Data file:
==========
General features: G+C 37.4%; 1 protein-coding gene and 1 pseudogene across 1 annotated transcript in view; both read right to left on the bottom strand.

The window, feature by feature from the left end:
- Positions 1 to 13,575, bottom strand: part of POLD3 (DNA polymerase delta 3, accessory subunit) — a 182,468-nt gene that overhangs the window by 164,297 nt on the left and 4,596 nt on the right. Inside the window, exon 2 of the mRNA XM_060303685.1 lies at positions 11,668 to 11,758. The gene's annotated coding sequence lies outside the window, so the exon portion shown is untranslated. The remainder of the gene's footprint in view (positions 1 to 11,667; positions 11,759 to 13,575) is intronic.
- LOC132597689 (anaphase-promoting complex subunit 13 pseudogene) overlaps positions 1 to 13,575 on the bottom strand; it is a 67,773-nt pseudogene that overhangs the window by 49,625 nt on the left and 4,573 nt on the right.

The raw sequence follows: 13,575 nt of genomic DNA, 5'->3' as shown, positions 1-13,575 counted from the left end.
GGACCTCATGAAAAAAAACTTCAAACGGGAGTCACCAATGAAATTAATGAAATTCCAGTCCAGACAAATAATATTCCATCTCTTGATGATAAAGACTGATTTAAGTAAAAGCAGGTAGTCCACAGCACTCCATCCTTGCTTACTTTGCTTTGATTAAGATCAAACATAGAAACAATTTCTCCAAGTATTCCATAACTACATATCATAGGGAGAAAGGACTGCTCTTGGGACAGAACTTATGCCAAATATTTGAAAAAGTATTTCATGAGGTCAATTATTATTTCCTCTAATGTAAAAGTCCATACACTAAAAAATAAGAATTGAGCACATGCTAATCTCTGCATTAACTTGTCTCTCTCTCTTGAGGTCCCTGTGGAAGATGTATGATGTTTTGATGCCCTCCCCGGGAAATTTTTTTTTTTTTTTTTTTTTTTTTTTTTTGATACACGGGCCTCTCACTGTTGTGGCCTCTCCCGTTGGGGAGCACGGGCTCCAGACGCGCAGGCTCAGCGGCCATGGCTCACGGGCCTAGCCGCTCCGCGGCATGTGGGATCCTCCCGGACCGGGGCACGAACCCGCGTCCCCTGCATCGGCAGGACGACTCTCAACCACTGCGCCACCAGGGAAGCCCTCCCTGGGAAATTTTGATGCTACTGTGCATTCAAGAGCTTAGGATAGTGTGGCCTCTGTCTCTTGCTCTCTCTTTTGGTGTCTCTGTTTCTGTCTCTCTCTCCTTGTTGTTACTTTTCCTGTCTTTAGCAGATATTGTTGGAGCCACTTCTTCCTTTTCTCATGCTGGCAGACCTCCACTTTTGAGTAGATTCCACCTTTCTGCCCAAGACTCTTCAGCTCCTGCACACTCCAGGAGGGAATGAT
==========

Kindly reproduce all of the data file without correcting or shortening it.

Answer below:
General features: G+C 37.4%; 1 protein-coding gene and 1 pseudogene across 1 annotated transcript in view; both read right to left on the bottom strand.

The window, feature by feature from the left end:
- Positions 1 to 13,575, bottom strand: part of POLD3 (DNA polymerase delta 3, accessory subunit) — a 182,468-nt gene that overhangs the window by 164,297 nt on the left and 4,596 nt on the right. Inside the window, exon 2 of the mRNA XM_060303685.1 lies at positions 11,668 to 11,758. The gene's annotated coding sequence lies outside the window, so the exon portion shown is untranslated. The remainder of the gene's footprint in view (positions 1 to 11,667; positions 11,759 to 13,575) is intronic.
- LOC132597689 (anaphase-promoting complex subunit 13 pseudogene) overlaps positions 1 to 13,575 on the bottom strand; it is a 67,773-nt pseudogene that overhangs the window by 49,625 nt on the left and 4,573 nt on the right.

The raw sequence follows: 13,575 nt of genomic DNA, 5'->3' as shown, positions 1-13,575 counted from the left end.
GGACCTCATGAAAAAAAACTTCAAACGGGAGTCACCAATGAAATTAATGAAATTCCAGTCCAGACAAATAATATTCCATCTCTTGATGATAAAGACTGATTTAAGTAAAAGCAGGTAGTCCACAGCACTCCATCCTTGCTTACTTTGCTTTGATTAAGATCAAACATAGAAACAATTTCTCCAAGTATTCCATAACTACATATCATAGGGAGAAAGGACTGCTCTTGGGACAGAACTTATGCCAAATATTTGAAAAAGTATTTCATGAGGTCAATTATTATTTCCTCTAATGTAAAAGTCCATACACTAAAAAATAAGAATTGAGCACATGCTAATCTCTGCATTAACTTGTCTCTCTCTCTTGAGGTCCCTGTGGAAGATGTATGATGTTTTGATGCCCTCCCCGGGAAATTTTTTTTTTTTTTTTTTTTTTTTTTTTTTGATACACGGGCCTCTCACTGTTGTGGCCTCTCCCGTTGGGGAGCACGGGCTCCAGACGCGCAGGCTCAGCGGCCATGGCTCACGGGCCTAGCCGCTCCGCGGCATGTGGGATCCTCCCGGACCGGGGCACGAACCCGCGTCCCCTGCATCGGCAGGACGACTCTCAACCACTGCGCCACCAGGGAAGCCCTCCCTGGGAAATTTTGATGCTACTGTGCATTCAAGAGCTTAGGATAGTGTGGCCTCTGTCTCTTGCTCTCTCTTTTGGTGTCTCTGTTTCTGTCTCTCTCTCCTTGTTGTTACTTTTCCTGTCTTTAGCAGATATTGTTGGAGCCACTTCTTCCTTTTCTCATGCTGGCAGACCTCCACTTTTGAGTAGATTCCACCTTTCTGCCCAAGACTCTTCAGCTCCTGCACACTCCAGGAGGGAATGAT